UW electrical engineering Assistant Professor Sreeram Kannan leads a $1.2 million collaborative National Science Foundation (NSF) Communications and Information Foundations (CIF) Grant. The research aims to design new algorithms for sequencing DNA using nanopore readers.
Fast and inexpensive DNA sequencing technology is beginning to impact society through applications ranging from personalized medicine to the understanding of ecological systems. However, existing DNA sequencing methods are limited in the length of DNA that can be analyzed. These systems can read only short strands of DNA, limiting the ability of algorithms to resolve and analyze regions of the genome which have repeating motifs.
Nanopore sequencing is a new and emerging technology, where DNA is transmigrated through a pore, and the induced electrical current variations are measured to infer the DNA sequence. In addition to having the ability to sequence long stretches of DNA, nanopore sequencers are also relatively inexpensive and offer high mobility for testing and rapid processing of samples.
An algorithm, called base-caller, is used to infer the DNA sequence from the observed current waveform. Current base-calling methods suffer from high measurement noise. Kannan and his team of collaborators seek to address this problem. In a recent paper, they have quantified the amount of information that can be extracted by the process of nanopore sequencing, establishing interesting parallels to a classical problem studied in communication theory. A telecommunication system is mathematically characterized by the probabilistic mapping between the transmitted signal and the received signal. Analogously, the mapping between the DNA sequence and the observed current waveform can be thought of as a communication channel whose information rates can be characterized using information-theoretic methods.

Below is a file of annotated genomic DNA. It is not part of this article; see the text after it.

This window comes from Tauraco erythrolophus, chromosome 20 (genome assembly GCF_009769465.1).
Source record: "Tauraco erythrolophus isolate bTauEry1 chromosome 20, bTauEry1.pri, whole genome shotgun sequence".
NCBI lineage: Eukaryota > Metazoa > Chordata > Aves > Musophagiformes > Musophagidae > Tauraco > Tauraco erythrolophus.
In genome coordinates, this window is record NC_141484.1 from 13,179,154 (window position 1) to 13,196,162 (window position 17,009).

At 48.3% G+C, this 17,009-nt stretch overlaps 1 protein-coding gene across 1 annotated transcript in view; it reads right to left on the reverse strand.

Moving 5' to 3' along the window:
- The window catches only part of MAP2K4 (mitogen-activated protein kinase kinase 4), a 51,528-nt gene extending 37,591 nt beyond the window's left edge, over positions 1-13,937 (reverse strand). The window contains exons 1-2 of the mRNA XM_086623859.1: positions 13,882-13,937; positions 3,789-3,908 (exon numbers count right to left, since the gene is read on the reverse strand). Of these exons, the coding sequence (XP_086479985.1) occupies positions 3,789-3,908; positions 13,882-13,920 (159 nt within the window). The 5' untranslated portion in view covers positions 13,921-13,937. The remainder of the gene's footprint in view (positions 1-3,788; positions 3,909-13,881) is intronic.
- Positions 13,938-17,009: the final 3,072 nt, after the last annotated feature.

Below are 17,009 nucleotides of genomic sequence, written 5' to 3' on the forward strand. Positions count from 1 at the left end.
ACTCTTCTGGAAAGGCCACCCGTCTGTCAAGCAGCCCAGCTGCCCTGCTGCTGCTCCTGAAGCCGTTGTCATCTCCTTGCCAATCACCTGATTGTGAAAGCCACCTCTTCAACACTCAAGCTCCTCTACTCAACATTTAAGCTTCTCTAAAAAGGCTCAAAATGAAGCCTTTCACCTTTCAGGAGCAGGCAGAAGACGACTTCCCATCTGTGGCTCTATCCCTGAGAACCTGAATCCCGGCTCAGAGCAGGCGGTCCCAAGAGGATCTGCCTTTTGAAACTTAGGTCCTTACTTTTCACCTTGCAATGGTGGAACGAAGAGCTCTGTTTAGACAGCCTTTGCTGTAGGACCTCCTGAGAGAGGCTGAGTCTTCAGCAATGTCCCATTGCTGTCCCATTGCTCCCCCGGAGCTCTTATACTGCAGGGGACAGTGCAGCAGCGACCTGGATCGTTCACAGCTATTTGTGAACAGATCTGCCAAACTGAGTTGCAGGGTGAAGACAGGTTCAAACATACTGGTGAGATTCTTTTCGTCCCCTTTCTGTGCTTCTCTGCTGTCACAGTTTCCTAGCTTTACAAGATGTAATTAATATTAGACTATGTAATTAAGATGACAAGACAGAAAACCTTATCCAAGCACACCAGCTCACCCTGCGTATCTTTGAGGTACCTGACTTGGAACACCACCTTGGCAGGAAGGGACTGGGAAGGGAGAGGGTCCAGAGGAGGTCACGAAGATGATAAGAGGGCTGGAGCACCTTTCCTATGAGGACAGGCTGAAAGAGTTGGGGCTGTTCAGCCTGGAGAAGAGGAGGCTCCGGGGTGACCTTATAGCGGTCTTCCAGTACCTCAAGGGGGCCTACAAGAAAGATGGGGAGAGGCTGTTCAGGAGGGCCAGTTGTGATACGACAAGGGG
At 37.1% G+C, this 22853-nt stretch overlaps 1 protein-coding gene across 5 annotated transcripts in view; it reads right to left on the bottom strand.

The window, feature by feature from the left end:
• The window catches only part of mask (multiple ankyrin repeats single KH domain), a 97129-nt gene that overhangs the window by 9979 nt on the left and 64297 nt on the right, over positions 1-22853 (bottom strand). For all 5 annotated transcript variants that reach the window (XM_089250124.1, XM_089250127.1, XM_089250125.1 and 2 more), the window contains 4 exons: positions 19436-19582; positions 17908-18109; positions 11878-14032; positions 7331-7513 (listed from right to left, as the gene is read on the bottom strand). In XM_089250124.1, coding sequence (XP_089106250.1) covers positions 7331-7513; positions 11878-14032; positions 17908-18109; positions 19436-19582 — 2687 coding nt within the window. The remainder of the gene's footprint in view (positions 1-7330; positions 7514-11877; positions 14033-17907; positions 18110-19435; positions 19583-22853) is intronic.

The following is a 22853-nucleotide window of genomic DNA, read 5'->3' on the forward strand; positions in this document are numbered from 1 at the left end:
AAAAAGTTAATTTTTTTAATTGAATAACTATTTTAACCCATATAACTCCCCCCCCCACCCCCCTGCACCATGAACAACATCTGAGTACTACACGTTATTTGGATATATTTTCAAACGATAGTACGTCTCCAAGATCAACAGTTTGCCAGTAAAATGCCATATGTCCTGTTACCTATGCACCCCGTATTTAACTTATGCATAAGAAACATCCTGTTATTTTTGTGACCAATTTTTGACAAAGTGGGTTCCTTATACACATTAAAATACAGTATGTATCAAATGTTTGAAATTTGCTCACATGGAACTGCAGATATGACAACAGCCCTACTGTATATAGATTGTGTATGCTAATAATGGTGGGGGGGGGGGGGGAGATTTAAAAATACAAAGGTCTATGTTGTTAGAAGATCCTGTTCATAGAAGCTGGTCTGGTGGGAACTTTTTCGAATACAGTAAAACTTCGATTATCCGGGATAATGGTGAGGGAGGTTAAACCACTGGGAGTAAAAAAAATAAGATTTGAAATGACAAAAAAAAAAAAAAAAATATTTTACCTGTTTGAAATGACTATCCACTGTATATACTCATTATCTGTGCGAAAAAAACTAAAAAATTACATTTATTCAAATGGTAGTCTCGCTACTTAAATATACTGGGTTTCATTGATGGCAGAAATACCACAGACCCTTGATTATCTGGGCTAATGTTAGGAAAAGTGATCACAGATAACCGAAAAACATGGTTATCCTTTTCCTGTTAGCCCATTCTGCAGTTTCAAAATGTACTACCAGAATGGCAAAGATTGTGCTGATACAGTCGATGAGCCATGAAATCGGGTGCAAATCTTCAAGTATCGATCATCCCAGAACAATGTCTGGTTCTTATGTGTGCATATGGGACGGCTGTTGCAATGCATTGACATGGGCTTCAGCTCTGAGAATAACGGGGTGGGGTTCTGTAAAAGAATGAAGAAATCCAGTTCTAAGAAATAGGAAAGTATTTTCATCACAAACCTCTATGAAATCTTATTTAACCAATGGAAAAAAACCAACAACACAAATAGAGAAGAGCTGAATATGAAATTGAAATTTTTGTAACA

This project develops a holistic approach for the nanopore sequencing problem, using tools from information theory and bio-informatics to build more representative mathematical models and better algorithms for inferring the DNA sequence, as well as to explore potential applications in DNA forensics, phasing and assembly.
Kannan is the PI on the four-year grant. Co-PIs include UW Department of Physics Professor Jens Gundlach and UCLA electrical engineering Professor Suhas Diggavi.